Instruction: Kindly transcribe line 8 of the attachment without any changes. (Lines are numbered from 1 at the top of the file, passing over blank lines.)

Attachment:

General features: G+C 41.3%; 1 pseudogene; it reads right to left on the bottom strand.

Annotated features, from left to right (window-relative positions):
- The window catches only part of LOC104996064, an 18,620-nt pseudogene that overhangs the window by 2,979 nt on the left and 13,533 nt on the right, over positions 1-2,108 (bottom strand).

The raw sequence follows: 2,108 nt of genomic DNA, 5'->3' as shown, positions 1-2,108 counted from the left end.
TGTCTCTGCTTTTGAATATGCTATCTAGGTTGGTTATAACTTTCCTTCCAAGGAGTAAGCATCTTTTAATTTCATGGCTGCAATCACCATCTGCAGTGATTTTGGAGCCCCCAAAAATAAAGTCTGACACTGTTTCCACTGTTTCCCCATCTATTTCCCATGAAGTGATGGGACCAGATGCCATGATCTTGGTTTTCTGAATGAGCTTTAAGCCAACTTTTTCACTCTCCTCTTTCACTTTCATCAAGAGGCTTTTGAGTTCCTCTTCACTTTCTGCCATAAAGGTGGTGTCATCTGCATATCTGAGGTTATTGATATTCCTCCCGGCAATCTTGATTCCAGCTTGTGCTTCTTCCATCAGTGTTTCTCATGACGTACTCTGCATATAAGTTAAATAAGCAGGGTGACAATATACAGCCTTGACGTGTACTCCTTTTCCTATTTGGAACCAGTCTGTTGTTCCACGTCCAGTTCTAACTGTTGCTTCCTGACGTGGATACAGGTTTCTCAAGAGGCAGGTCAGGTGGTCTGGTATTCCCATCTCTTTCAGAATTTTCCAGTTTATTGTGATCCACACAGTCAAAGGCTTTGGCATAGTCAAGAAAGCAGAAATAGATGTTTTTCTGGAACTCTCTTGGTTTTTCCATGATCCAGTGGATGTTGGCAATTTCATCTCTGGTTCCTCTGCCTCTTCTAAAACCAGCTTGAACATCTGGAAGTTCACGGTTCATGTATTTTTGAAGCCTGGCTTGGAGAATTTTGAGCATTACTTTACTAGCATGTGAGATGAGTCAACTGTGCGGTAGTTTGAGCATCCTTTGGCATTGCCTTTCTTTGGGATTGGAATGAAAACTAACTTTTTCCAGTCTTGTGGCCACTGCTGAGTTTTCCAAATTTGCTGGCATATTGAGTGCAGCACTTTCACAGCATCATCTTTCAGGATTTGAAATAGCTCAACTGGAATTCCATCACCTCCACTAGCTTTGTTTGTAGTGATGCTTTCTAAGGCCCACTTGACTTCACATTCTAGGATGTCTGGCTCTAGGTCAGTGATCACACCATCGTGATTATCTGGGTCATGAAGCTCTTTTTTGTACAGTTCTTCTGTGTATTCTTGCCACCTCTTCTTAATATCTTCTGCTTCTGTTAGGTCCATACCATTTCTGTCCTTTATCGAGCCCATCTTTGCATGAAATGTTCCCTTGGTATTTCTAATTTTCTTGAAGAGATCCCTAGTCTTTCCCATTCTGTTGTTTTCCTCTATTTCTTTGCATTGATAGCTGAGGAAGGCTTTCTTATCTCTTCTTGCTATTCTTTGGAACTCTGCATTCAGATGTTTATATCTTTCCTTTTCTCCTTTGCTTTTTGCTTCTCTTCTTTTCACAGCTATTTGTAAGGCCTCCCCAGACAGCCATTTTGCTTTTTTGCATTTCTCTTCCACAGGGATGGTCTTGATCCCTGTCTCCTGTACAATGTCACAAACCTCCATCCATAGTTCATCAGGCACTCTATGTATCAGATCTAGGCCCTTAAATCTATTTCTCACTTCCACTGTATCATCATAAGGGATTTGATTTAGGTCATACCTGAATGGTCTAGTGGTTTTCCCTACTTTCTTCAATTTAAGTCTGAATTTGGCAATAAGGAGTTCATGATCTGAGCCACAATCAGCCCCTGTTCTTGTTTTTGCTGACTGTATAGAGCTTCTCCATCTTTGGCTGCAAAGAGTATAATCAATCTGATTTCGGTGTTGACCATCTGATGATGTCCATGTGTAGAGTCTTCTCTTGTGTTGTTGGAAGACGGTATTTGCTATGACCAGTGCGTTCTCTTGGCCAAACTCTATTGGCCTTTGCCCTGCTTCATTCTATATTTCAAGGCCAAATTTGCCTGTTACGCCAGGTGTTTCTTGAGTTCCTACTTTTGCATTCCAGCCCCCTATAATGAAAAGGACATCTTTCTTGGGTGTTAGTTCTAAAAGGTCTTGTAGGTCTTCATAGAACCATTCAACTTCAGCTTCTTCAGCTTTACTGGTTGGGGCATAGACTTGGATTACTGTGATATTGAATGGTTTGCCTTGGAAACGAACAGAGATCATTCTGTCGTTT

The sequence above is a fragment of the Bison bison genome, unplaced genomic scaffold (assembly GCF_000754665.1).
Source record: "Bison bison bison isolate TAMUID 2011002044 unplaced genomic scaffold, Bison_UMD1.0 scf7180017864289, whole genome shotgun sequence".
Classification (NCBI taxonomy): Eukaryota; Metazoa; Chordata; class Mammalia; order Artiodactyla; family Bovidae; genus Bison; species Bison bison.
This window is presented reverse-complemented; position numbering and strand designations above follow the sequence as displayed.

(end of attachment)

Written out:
Classification (NCBI taxonomy): Eukaryota; Metazoa; Chordata; class Mammalia; order Artiodactyla; family Bovidae; genus Bison; species Bison bison.